THE PITTSBURGH PRESS. MONDAY, JANUARY II, 1943 Minute Men Rise Home Defense Units 'Battle' Enemy Attack on Pittsburgh in a he to a in to of at or I as up He I'll on a Mr. the to full and an ask be of was law and my assumption park I AM the of a his now To By Repel Attack 'Parachutists' 'Enemy Troops' Liquidated by Home Guard Units, Soldiers After Seizing Hill in Raid Designed To 'Destroy' Allegheny River Lock By JOHN TROAN While most of the city slept, "enemy parachutists" struck inside Pittsburgh's gates yesterday as the Army and civilian "home guard" units staged the district's first mock invasion battle of the war. Sloshing through ankle-deep snow, close to 1000 soldiers and volunteer "minute men" clam- bered over hillsides above the Highland Park Bridge in Indian 'tree-to-tree fashion in a maneuver designed to test the city's defenses against possible invasion by an Axis suicide saboteur corps. When the smoke of battle and there was plenty of it had cleared, the 60 "parachutists," who infiltrated from the Aspinwall side 4 the bridge, had' been liquidated, two hours and three minutes after they had crossed the span and seized a strategic hill preparatory to "destroying" a lock on the Allegheny. So Verdict Given In line with Army rules, no official victor was proclaimed although Captain W. W. Carroll, who served as one of the battle umpires, ventured to say that the "paratroopers" probably could have achieved their mission before their capture because many of the defending units failed to move into position quickly enough and because Second Lieutenant Albert J. Weber, of Monaca, who headed the "enemy" outfit, deployed his men so well they were difficult to dislodge. Generally, all Army officers expressed satisfaction at the results, especially in view of the bad weather conditions and the fact this was the first test of its kind here, and Lieut. Col. Charles A. Bayler said later that more "similar problems" will be held. rian Broader Test Colonel Bayler, who is commander of the West Pennsylvania Internal Security Division, disclosed the next test will involve "all Civilian Defense agencies," indicating a daylight alert in conjunction with a sham battle. Details are being drawn by himself and Ross L. Leffler, chairman of the Allegheny County Council of Defense, the colonel explained. He added that plans are in too for-mulative a stage at present to say whether an exacuation drill will be staged which would entail the orderly withdrawal of residents from a specific "battle area" to clear the decks for military action. Besides soldiers from the Military Police battalion stationed in Pittsburgh, yesterday's test involved the Pennsylvania Reserve Defense Corps., its "minute man" auxiliary and the Sheriff's Rifles. Notified By Spotter Preliminary action began at 9 a. m., when the Internal Security Division headquarters at Logan Armory, Oakland, was notified by a "home guard" spotter that "a strong party of enemy parachutists, estimated at 40 to 60 men," had been dropped about a mile north of the Highland Park Bridge and were advancing with the apparent intention of blowing up a lock. Actually, the men had driven there from their South Park barracks. Although planes of the Civic Air Patrol were to fly over the area to add a greater touch of realism, this was not done because of snow. As the "paratroopers," wearing white arm bands, plodded across the bridge and climbed a' strategic ridge overlooking the span, the message of their landing was re layed to the Pennsylvania Reserve Defense Corps headquarters at Hunt Armory, East Liberty, to its Aux iliary and to the Sheriff's Rifles. Advance Down Allegheny The members rushed from their homes in full battle regalia, includ ing rcnes, ana reported to prearranged stations. by 9:30, the "counter-attack" was under way, The PRDC, in light blue uniforms, advanced down toward the Alle gheny from a point just above Reser voir No. 1 m Highland Park. The PRDC Auxiliary marched up Butler St. toward the river-end of the park. The Sheriff's Rifles, in the. brilliant red coats and hats of the hunters, ploughed up a precipitous hillside overloowing Washington Blvd., near the Motor Police inspection grounds .Meanwhile, ambulances roared out to the central command post at tne inspection grounds from the various city hospitals and undertak' ing establishments, and "MP" sen tinels were posted at vital street intersections throughout the East End to keep traffic lanes open for essential convoy movements. Starts at 9:48 The "shooting" began at 9:48 a. m. when one of the "enemy paratroopers espied a red-coated Sheriff's Rifleman climbing up the hillside and opened nre. "If we had had live ammunition," Lieutenant Weber later explained at a post battle critique, "they all would have been dead pigeons. Despite their glaring outfits, how ever, members of the Sheriff's Riflemen were commended for the way in which they moved into attack positions. 'They had advance scouts to cover them," Captain Carroll said. and they took advantage of nat ural protective cover, such as trees and brush. The PRDC did the same although some of "them hesitated too long before sprinting from one tree to another. On the other hand, the Army units (which arrived later) failed in most instances to send scouts on ahead." Notify Command Post In line with the plans, the vol unteer defense units immediately notified the command post by foot courier that they had met with "strong fire from several points on the high ground just south of the Highland Park Bridge," and that they were unable to make any fur ther progress. The report was sent on to the Army headquarters at Logan Ar mory, and a force of soldiers was dispatched to the Washington Blvd. area under Lieut. CoL W. W. Johnson, commander of the MP bat talion here, and Major W. H. Chris tian. Colonel Bayler and Lieut. Col. George Henderson, of the Third Service Command at Baltimore, also rode to the scene to view the sham battle. The Army reinforcements arrived shortly after 10 o'clock with orders to "contact the hostile force immediately and destroy it." The enemy now was outnumbered by 15 to 1. , Hold Advanced Positions While the volunteer defenders held their advanced positions, the soldiers moved in to storm the "enemy" stronghold and mop up the paratroopers. Several companies of men were strung out along the lower rim of the hillside atop which the "enemy" was entrenched, and then began the Army s slow, weaving, Indian-like attack as soldiers, with full field packs and rifles, charged through the deep snow, leaped over treacherous gulleys and dove from tree to tree. Meanwhile, another force of sol diers had moved onto a hill on the opposite side of Washington Blvd. with machine-g'uns and mortars to lay down a protective curtain of fire over the heads of the advancing MPs. Use Firecrackers The men were to use blank am munition but officers said even that is so scarce they were forced to utilize firecrackers to simulate shooting. The mortar crews, however, did unleash some honest-to-goodness "smoke shells" to provide a smoke screen for the advance and to shield from the "enemy" a cara van of scout cars which raced over the ice-slick boulevard to the south end of the Highland Park Bridge, where they disgorged another group of soldiers who stood by to prevent any 'retreat" by the paratroopers. Hemmed in and their ammunition exhausted, the "enemy" troops ca pitulated, and at 11:03 a bugler sounaea tne end of the battle. Although lack of good communi cations between the various units hampered the maneuver, Army officers said the co-operation demonstrated by the volunteer civilians was noteworthy. 'You men," Colonel Henderson said, "have a very real part to play in the internal security of this city and nation, and the Army is con templating to make more use of you. "Sometime in the future, you 'will be assigned to areas of responsibility around key sensitive points throughout the district to which you would report in case of any emergency to forestall sabotage by the enemy." I fjkjfif . , v vt N r VriH "u ' &i!fcrPsL Jj $ s v ;f v . I Star-: Intruder Wounded, Taken to Hospital Awakened by a noise in his home early yesterday, James McCall, of 1847 Colwell St., fired four shots at an object moving in the darkness. A short time later police at Center Ave. Station received a call that a man who had been shot was at 1813 Linton St. Rushing to the scene they found John Wilson, 40, Negro, of that address with a gunshot wound in the left arm. Wilson, who was released from the Western Penitentiary last No vember after serving a seven-year term for robbery, was treated at Mercy Hospital and then arrested on a burglary charge. Card Loss Threat Cures CIO Invalids By The United. Press CLEVELAND. Jan. 11 A slow down at the Lakeside works of Otis Steel Co., ended today when the CIO United Steelworkers threatened 125 participating workers with expulsion from the union. . t Apparently becoming impatient for an agreement in current negotiations between the union and the company, the workers stayed away from the milf Friday, all claiming illness. When they failed to report again Saturday, Leo E. Casey, international representative of the union, intervened with an ultimatum to work or lose their union membership. The demonstration ended. THE SHAM BATTLE OF PITTSBURQH was "fought" in the Highland Park district during a morning snow yesterday as the Army and volunteer defense groups simulated a paratroop attack on the city. Some of the scenes: 1 Firecrackers were used instead of blank ammunition to represent shooting. Here a soldier "fires." 2 A trench mortar in action against the "enemy" saboteurs. 3 Attack! Soldiers storm up a hiNside to destroy the paratroopers. - 4 The "Big 3" viewing the maneuvers: Lieutenant Colonels George Henderson, Third Service .Command headquarters; W. W. Johnson, commander of the local MP's, and Charles A. Bayler, head of the West Pennsylvania Internal Security Division. 5 Battle plans are checked on a map by Captain John B. Laing, of the local military police battalion. 6 End of the trail for captured "paratroopers." 7 Machine-gunners lay down a curtain of fire from Scout cars to protect advancing soldiers. 2 Bystanders Shot In Saloon Brawls As a result of brawls in saloons in the Hazelwood and Hill Districts, one man is dead and three others are suffering from gunshot wounds. Arthur Sessley, 38. Negro, of 5504 Second Ave., was killed and George Agie, 21, of 72 Vespucius St., wounded when it is alleged Pinky Watkins, 23, Negro, of 79 Herbert Way, fired a shotgun at Sessley, in Vespucius St. watkins was ar rested. Lee Barnes, 43, Negro, of 1831 Webster Ave., and Burden ParKer, 53. of 1614-Wvlie Ave. were -shot by a Negro in a saloon at 1710 Wylie Ave. Barnes and anotner Negro were in an argument when the former was snot, parser, an innocent victim, was wounded slightly U. S. Official Communique Navy No. 247 SOUTH PACIFIC , (All dates east longitude): . 1 On Jan. 10: (A) U. S. forces on Guadalcanal Island laid down an artillery bar rage on Japanese positions. (B) "Dauntless" dive bombers and "Airocobra" fighters followed up the shelling by bombing and strafing the enemy areas. (C) Following the shelling and bombing, U. S. ground forces made small advances into enemy terri tory. Enemy resistance to the ad vances was weak. THE GREMLINS II LET'EM MAKE A "" B ,suckekouTaxj. s. ) ' ? "v4nd The T jwvr . Xr I "Poor, chump fell 'Nf 3 -A FOR. IT LIKE AU?M y .rfvSZp Q?L (KT I j OP BRICKS. HE BEEN JtJ Srf "K2 vnJV""-. DOWN! ON THE CORNER fyO (pjtwmLX ShooTiw Pool For Communists Report On Enemy Agents Information on Axis agents in the U. S. which was collected by Communists prior to the Nazi invasion of Russia has been turned over to the Federal Bureau of Investigation and has helped in keeping sabotage in" America to a minimum, Lieut. Col. George Henderson, of the Army's Third Service CommancJ at Baltimore, said here yesterday. , Colonel Henderson, speaking to a force of soldiers and volunter home-defense units after .a sham battle in the Highland Park district, said the information was obtained while Communists and Nazis ostensibly were working together in the U. S. before Hitler turned on Russia. Nevertheless, he wrarned, there "still are groups in the TJ. S. ready to obev Hitler's orders, still under his strict controL" "They have not yet been cut loose," he said, "but it is believed they may be ordered to stage a concerted sabotage campaign in conjunction with a possible token air raid." IrU South Side Mem Injured By Tcrxicab During Storm Struck by a taxicab in the 1100 block of E. Carson St, yesterday, Thomas P. McManus. 615 Cabot Way, South Side, was taken to St Joseph's Hospital with internal in juries, a fractured skull, broken left arm and face lacerations. - Salvatore Gugliuzza, 28, of 321 Beltzhoover Ave- driver of the taxi- cab, told police he was blinded by the lights1 of an auto during a snowstorm and did not see Mr. Mc- Manus. Mr. Gugliuzza took Mr, McManus to the hospital. Second Serizs'- OFFICIAL INSIGNIA COMBAT ST AMRS Every day a black and white copy of an Official Combat Insignia Stamp will appear in this space in The Pittsburgh Press. These copies (there will be 50 in all!) may be exchanged FREE, for authentic, full-color Combat Stamps. Clip and 6ave them in series of 10. As each group of 10 is eaved ; send them to The War Insignia Editor, Box 476, The Pittsburgh Press, Pittsburgh, Pa., with a self -addressed, stamped envelope. We will then send you 10 originals in full color absolutely free! Clip This Stamp! siAJur ju. .o is the 28th stamp in the Second Series of authentic combat insignia stamps. This second series, like the fir6t which was offered by The Press, contains 50 full-colored insignia stamps. To get the stamps, you simply clip the coupon which is published here every day and trade them in in groups of 10. Walt Disney, the famous cartoon animator, created this entire second series of combat stamps. On ships of the line, on squadrons of battle planes throughout the world, and on tank battalions on the African deserts, these Insgnia carry on with our fighting men. Clip this stamp today! - t.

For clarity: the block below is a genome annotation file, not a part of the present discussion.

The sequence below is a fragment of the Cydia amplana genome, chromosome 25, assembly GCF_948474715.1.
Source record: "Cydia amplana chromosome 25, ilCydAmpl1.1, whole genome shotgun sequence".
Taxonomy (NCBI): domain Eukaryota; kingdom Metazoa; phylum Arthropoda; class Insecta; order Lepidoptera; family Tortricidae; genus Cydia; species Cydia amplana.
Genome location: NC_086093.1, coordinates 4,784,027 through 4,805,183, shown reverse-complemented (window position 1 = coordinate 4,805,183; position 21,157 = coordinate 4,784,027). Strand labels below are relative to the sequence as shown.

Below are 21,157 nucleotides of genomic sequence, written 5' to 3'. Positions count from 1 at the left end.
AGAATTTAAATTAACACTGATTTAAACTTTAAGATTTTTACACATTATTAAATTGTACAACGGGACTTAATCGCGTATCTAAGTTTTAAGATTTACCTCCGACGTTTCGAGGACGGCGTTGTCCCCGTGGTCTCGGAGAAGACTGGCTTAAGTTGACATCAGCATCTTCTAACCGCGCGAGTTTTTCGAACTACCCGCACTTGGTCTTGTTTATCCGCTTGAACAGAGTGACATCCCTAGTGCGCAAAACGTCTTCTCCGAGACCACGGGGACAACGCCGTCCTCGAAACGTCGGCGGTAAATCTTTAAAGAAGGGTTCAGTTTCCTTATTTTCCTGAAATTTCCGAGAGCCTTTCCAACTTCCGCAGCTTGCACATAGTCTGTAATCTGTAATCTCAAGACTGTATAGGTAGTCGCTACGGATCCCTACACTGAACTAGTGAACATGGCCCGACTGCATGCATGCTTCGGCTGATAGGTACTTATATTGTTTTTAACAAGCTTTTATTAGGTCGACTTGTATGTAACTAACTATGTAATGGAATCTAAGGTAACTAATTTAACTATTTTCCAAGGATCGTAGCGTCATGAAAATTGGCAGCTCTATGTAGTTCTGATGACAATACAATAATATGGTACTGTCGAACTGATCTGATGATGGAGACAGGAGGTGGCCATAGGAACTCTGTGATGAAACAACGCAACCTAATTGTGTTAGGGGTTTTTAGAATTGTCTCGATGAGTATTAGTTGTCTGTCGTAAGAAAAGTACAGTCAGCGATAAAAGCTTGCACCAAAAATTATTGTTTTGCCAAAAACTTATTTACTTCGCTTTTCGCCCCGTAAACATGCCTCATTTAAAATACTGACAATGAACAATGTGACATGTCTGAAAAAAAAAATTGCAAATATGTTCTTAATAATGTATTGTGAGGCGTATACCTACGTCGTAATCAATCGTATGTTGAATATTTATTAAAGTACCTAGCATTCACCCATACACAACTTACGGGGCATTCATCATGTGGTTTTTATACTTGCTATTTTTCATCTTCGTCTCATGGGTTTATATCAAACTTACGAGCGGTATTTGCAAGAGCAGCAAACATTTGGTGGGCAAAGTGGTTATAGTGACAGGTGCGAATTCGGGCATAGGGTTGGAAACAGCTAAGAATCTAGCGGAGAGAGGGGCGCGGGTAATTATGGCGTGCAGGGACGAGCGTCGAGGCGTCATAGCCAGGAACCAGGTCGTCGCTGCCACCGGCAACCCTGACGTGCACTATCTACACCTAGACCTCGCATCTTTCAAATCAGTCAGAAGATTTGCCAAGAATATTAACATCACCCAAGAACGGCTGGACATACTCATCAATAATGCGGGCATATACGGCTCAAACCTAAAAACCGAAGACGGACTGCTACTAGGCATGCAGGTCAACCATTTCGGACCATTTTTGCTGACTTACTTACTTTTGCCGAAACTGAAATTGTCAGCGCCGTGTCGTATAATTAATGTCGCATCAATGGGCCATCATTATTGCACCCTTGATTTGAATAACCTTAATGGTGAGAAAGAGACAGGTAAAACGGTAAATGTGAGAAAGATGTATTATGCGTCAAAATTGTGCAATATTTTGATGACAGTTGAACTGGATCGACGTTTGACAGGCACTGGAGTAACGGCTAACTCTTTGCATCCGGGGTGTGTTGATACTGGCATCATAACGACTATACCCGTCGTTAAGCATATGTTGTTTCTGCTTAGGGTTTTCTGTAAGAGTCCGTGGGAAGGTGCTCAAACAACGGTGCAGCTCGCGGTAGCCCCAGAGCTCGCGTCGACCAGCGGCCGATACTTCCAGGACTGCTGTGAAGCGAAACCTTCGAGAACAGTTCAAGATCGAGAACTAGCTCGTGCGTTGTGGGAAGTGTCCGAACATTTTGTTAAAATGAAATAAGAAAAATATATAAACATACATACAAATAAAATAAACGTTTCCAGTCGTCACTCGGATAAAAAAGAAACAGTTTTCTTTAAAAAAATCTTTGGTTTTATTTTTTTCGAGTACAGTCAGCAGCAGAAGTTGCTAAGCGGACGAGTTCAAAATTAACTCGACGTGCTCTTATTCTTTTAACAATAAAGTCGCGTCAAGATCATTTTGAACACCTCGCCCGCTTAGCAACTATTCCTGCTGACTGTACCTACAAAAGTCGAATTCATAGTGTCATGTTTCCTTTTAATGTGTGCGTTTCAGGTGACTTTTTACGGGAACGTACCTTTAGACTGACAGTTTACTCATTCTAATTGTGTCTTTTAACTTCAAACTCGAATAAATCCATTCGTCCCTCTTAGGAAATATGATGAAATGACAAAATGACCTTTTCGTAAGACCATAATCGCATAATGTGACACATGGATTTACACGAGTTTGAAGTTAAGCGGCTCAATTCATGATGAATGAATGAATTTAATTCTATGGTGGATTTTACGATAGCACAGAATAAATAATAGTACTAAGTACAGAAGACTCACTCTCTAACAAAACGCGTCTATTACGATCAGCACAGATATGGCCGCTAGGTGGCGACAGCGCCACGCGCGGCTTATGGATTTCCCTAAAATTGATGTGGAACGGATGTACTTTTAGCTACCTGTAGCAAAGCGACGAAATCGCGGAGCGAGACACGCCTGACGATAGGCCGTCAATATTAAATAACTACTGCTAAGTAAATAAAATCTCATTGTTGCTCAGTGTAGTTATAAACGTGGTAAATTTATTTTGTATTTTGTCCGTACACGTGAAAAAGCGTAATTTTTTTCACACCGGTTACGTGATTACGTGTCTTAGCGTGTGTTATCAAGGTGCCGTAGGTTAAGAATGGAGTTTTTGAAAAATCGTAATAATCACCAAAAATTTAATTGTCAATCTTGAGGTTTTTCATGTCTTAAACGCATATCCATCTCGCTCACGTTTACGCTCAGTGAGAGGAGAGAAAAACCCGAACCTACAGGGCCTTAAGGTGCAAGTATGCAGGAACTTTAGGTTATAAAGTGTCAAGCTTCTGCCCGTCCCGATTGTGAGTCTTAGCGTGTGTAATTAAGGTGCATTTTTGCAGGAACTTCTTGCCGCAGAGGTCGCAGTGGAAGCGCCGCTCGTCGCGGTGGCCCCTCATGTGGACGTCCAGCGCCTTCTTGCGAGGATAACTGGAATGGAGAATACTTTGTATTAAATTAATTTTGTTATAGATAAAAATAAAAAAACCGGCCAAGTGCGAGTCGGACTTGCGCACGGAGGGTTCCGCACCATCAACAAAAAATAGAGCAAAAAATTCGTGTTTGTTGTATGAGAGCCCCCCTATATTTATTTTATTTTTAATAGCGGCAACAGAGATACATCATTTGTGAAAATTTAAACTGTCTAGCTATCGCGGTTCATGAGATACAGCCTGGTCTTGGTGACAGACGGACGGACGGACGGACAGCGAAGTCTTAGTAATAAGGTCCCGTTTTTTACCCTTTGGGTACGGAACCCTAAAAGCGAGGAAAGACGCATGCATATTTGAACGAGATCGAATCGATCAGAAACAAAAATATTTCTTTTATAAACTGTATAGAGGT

Clipped from
  1. The Pittsburgh Press,
  2. 11 Jan 1943, Mon,
  3. Page 2

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  • Jan 1943 sham battle article

    cstaniec – 03 Jul 2018